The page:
Mallory Bair isn't known for keeping things to herself.
So, when an epiphany hit the former Merced College first baseman during a practice last spring, she couldn't wait to tell She-Devil coach Steve Cassady.
"Just joking around -- like always -- I said, 'Coach, you've been a great coach to all of us. This is going to be your best year and you have your favorite group of girls. You should probably just retire after this year,' " Bair recalled. "He just laughed at me."
A few months later, Bair ran into Cassady at a Cool Hand Lukes restaurant.
"I asked him what next year was going to look like and he told me he was stepping down," Bair said. "He joked and said it was because of what I said."
While it might not be for the reasons that Bair listed, Cassady did see this as the perfect time to walk away after 21 seasons as the She-Devils' softball coach.
Cassady has compiled a 607-318-2 record, won five Central Valley Conference titles and has led MC to the state finals three times.
Assistant coach and former Merced College and Cal State Stanislaus star Suzanne Burrola will assume the head coaching duties.
"I've been leaning towards it for sometime," Cassady said. "It's been a good run and this is a good year to end on."
There may not have been a better time to try and transition in a new coach.
Merced College graduated 11 sophomores and will only have three players returning next season.
With the program basically rebuilding from scratch, it's a good opportunity for a new coach.
"Nobody saw this coming," Burrola said. "The first time he mentioned anything to me was after our playoff game.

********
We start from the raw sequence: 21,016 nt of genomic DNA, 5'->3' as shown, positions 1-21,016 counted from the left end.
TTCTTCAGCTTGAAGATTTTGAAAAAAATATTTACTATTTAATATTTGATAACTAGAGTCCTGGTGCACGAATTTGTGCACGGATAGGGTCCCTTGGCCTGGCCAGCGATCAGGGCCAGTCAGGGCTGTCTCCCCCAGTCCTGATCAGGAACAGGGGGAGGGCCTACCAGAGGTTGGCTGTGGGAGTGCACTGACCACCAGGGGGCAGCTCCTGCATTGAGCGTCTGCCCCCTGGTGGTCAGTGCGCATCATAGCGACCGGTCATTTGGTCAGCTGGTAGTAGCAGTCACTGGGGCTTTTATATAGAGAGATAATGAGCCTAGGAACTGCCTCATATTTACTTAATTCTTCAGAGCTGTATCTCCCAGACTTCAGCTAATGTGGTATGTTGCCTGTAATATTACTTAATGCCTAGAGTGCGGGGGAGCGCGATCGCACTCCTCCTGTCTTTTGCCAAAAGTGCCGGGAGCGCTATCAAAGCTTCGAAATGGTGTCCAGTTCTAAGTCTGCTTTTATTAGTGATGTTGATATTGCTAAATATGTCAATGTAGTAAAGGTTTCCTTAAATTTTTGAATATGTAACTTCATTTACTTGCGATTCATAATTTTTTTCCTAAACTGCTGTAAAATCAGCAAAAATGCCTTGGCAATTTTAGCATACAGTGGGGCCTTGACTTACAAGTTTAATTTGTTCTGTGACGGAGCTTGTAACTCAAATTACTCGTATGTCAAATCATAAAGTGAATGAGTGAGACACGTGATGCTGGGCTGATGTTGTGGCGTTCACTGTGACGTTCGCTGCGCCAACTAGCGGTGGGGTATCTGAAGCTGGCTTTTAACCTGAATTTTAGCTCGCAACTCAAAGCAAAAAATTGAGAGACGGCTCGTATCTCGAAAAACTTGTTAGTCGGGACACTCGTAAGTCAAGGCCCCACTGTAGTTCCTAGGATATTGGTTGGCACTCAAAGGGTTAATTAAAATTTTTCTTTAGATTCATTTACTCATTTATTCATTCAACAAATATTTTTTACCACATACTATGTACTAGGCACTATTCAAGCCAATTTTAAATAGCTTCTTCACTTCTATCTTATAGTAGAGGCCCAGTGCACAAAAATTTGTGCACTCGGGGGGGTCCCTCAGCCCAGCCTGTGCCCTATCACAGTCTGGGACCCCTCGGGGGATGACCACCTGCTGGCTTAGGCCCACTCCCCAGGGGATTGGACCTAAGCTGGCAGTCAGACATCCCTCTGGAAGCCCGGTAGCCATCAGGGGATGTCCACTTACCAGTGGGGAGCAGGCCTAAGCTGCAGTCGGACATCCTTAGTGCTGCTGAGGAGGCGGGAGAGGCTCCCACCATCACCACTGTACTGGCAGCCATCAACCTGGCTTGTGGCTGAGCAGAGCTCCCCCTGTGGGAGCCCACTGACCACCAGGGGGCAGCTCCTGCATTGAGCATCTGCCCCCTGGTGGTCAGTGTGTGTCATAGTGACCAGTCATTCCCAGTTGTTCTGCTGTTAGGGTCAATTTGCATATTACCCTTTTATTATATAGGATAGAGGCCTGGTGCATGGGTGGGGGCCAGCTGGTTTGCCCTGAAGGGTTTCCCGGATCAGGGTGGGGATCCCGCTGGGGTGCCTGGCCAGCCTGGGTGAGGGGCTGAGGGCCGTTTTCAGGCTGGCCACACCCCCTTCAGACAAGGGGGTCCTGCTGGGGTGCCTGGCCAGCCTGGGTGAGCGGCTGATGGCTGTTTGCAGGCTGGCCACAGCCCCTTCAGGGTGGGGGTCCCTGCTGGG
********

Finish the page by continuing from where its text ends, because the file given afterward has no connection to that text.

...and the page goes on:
"When he asked me what I thought about taking over as coach, I was at a loss for words.
"I just sat there with mouth open for a minute, before I finally said yes."
Cassady leaves an intimidating legacy, but both he and Burrola are confident she can keep the She-Devils' softball tradition going.
"I know that I have big shoes to fill, but after coaching beside him for the last three years, I've learned so much about preparation and teaching," Burrola said.
"Besides, I know he'll still be around to help me out if I need it."
The news was bittersweet for Cassady's few returners.
"I only got one year under him, so obviously I'm not happy he's leaving," center fielder Nicole Blades-Moore said. "But Suzanne's stepping in, so that should be fun. We know we'll work hard with her.
"There aren't a lot of coaches like Cassady, though.
"One of my favorite things was once we started getting comfortable with him, he'd start giving out nicknames.
"You had to earn it, though. If you couldn't get a nickname, it meant you weren't doing very well.
"I loved it. I loved going to practice."
While most of Cassady's nicknames couldn't be printed, they sum up his approach to coaching perfectly.
He constantly cut a balance between disciplinarian and class clown.
"I wanted to take the drudgery out of practice," Cassady said. "In anything you do, you can't lose yourself and succeed.
"I'm someone who needs to be enjoying himself, and so I've always wanted to blur the lines between work and fun."
Cassady will continue on as MC's athletic director and doesn't see that ending any time soon.
"I like the involvement in the school, and as long as I'm enjoying doing it I'll be here," Cassady said. "I'm proud of what we've done at Merced College.
"I think we've done something significant, athletically and in the community.
"We've created a tradition here."
Cassady's softball teams are at the forefront of the MC heritage.
After going 13-23 in his first season and 21-21 in his second, the She-Devils have run off 19 consecutive winning seasons.
"When you put everything you have into something for 21 years, you have to take inventory," Cassady said. "I wanted to do things a certain way and I wanted Merced College softball to mean something.
"I wanted to build a community and state reputation and I think we did that."
Sean Lynch is a Sun-Star sports writer. He can be reached at 385-2476 or via e-mail at firstname.lastname@example.org.